- The Biden administration's health IT agency is doing some work around so-called vaccine passports, as some companies and countries look to institute a system where people can offer proof of immunization as societies increasingly reopen, according to Micky Tripathi, head of the Office of the National Coordinator.
- Tripathi shared the news during a keynote Thursday at the Health IT Leadership Roundtable held by consultancy Sirona Strategies, scant days after numerous airline lobbies and the U.S. Chamber of Commerce sent the Biden administration a letter asking it to develop temporary credentials travelers could show to prove their health status, in a bid for one uniform passport in lieu of the smattering of options that currently exist.
"We're working with our federal partners on understanding the landscape and best evaluating what the considerations are there," Tripathi said, noting ONC's top priority right now is helping with the pandemic response.
One bright spot from COVID-19 is how the pandemic has resulted in a novel opportunity to reevaluate how care is delivered in the U.S., and harness new technologies to make medical access more affordable and equitable, experts say.
But deploying technology in a secure and standardized way without hampering innovation is a tightrope to walk. Much of that job falls to ONC, as the agency works to streamline health data sharing after a year of the country scrambling to combat COVID-19 within a siloed health IT infrastructure.
Tripathi, who has two decades of experience in the health IT space, was tapped as ONC head late January. He said ONC is currently working alongside other HHS agencies in about seven to eight workgroups to support President Joe Biden's coronavirus-related executive orders.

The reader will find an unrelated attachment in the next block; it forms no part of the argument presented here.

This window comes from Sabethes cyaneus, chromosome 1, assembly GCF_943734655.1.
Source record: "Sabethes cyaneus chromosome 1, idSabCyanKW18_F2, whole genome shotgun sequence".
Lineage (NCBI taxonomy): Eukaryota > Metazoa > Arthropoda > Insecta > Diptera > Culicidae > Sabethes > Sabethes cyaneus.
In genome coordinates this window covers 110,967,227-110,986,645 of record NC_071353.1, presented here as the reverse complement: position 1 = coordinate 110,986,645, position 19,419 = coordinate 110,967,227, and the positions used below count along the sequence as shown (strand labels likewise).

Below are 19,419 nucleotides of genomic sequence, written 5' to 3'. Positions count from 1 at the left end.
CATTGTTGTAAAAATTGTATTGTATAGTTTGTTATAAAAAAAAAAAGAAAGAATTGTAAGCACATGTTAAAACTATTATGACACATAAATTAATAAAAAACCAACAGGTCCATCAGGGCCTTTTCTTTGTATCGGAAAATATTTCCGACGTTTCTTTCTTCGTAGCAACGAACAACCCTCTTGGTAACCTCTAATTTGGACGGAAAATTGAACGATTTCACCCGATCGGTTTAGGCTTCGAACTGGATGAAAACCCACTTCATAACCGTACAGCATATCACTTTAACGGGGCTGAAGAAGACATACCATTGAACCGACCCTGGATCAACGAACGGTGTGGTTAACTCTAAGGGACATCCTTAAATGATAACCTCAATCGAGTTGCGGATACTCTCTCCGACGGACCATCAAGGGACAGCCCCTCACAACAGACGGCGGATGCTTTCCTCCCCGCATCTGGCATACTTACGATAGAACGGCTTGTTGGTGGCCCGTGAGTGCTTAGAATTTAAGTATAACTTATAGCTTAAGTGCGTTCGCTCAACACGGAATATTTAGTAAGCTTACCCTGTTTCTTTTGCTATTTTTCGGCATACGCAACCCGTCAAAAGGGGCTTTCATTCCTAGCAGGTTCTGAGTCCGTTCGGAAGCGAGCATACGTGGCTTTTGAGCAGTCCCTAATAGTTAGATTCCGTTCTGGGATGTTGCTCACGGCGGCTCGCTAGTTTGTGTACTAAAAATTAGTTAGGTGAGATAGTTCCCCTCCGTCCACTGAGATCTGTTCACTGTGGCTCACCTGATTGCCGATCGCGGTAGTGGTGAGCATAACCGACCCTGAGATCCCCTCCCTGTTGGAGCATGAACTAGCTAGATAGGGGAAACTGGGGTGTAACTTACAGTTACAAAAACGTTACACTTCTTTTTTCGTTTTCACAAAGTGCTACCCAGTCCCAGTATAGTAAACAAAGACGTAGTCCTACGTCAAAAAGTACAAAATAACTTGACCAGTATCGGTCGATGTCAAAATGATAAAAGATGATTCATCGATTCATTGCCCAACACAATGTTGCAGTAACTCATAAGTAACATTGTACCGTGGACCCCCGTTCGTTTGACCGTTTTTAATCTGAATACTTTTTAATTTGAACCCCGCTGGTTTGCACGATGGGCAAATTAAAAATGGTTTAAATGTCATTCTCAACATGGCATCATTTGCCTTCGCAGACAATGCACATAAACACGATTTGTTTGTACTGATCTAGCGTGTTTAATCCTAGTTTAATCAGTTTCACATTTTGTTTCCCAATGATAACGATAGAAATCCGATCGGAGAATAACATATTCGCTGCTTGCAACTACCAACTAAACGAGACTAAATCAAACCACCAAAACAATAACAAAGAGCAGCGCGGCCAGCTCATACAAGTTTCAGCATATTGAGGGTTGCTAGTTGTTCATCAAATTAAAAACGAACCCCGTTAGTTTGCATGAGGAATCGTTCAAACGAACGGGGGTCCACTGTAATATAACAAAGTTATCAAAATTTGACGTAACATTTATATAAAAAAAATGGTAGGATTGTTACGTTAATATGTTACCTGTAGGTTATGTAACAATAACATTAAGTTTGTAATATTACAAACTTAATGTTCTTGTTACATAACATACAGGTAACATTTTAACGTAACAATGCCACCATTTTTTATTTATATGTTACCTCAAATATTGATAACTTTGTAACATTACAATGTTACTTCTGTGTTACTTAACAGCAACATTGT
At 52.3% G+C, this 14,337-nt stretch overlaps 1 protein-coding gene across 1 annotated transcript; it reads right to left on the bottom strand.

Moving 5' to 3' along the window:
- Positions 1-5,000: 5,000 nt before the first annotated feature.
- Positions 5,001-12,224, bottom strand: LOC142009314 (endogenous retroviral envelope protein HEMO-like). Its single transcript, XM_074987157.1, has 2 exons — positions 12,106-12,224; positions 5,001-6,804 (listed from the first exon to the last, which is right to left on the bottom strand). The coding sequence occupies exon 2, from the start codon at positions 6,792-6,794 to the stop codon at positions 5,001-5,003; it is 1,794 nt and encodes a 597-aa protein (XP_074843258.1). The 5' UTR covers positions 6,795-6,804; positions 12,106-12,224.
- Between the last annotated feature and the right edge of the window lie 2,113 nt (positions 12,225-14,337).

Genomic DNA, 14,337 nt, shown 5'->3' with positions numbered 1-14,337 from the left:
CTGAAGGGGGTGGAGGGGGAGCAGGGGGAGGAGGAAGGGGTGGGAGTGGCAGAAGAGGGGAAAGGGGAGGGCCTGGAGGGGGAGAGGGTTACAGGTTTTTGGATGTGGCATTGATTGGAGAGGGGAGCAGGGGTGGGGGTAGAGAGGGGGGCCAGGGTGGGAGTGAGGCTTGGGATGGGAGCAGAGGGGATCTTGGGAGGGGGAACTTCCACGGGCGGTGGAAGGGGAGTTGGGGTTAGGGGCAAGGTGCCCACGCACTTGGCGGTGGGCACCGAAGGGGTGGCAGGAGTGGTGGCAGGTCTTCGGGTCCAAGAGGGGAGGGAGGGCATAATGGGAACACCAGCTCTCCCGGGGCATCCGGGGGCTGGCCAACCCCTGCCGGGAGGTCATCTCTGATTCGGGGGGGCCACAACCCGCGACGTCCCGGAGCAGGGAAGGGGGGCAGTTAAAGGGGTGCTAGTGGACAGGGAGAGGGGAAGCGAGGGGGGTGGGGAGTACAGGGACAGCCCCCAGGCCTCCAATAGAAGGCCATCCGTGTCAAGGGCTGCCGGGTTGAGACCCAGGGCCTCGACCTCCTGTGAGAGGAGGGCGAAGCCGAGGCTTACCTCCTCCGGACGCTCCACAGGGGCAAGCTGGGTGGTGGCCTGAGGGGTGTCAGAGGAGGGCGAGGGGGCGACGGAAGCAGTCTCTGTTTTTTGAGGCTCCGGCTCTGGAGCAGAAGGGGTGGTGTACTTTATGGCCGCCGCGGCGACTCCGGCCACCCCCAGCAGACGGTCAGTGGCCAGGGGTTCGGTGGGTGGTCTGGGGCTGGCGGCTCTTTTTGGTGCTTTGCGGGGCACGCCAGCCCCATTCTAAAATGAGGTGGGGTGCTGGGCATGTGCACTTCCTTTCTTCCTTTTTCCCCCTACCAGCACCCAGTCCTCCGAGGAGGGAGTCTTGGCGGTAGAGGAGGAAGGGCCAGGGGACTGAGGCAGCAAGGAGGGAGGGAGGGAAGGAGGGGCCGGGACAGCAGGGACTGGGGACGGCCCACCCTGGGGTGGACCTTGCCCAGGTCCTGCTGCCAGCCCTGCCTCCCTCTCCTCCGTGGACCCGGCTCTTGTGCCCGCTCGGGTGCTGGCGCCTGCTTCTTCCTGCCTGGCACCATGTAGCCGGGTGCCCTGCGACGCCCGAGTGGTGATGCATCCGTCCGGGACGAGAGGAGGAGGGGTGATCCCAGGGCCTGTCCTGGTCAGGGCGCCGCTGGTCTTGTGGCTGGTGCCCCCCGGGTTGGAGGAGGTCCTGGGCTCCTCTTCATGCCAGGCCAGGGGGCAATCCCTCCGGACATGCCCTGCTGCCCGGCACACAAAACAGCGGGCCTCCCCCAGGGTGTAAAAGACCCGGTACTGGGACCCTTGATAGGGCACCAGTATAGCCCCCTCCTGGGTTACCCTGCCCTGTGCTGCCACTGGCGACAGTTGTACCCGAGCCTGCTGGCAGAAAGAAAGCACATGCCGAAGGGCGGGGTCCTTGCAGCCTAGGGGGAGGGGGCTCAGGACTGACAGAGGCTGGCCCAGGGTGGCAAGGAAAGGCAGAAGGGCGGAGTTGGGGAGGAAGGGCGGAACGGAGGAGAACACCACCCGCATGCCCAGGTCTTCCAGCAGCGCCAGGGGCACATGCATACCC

One executive order signed Jan. 21 directs health regulators to enhance federal collection, sharing and analysis of coronavirus data, and includes a review of interoperability and connectivity in public health data systems. ONC is co-leading a workgroup with the Centers for Disease Control and Prevention to look at modernizing the country's reporting infrastructure to follow through on the order, according to Tripathi.
"That just got launched but we're digging in in earnest now," Tripathi said.
As the pandemic steamrolled the U.S., deficits in the nation's health IT systems made it extremely difficult for public health officials to respond, including in key areas like resource allocation and contact tracing. The government spent much of 2020 trying to patch the gaps, and in the past few months took some positive steps, including launching its own vaccine tracker and including county-level testing data in its COVID-19 tracking.
But systemic problems with public health infrastructure's current makeup remain, including complexity in immunization information systems maintainted federally, at the state level and in different jurisdictions making it difficult to track and allocate vaccines.
"There's no magic wand," Tripathi said. "We need to understand how we can make these work more effectively in the future."
However, the national coordinator noted the pandemic response isn't monopolizing all the agency's resources, and that it's working with federal partners around vaccine passports, an idea quickly catching on in the travel industry.
The letter sent to the Biden administration on Monday from powerful airline and business groups noted it's "crucial to establish uniform guidance" around such passports, although vaccination shouldn't be a requirement for travel. It's unlikely the Biden administration would develop its own credentialing system, as there are already a smattering of digital vaccination passports from governments around the world and private companies looking to revitalize travel and hospitality spending.
One launched last year by the Commons Project Foundation and the World Economic Forum has already been adopted by numerous major airlines. Another major initiative is backed by a coalition of providers and software giants, including Epic, Cerner, Mayo Clinic, Microsoft and Oracle, with the goal of creating a tool that allows people to keep an encrypted copy of their vaccination record in a digital wallet, or use a QR code to prove they're immunized without need for a smartphone.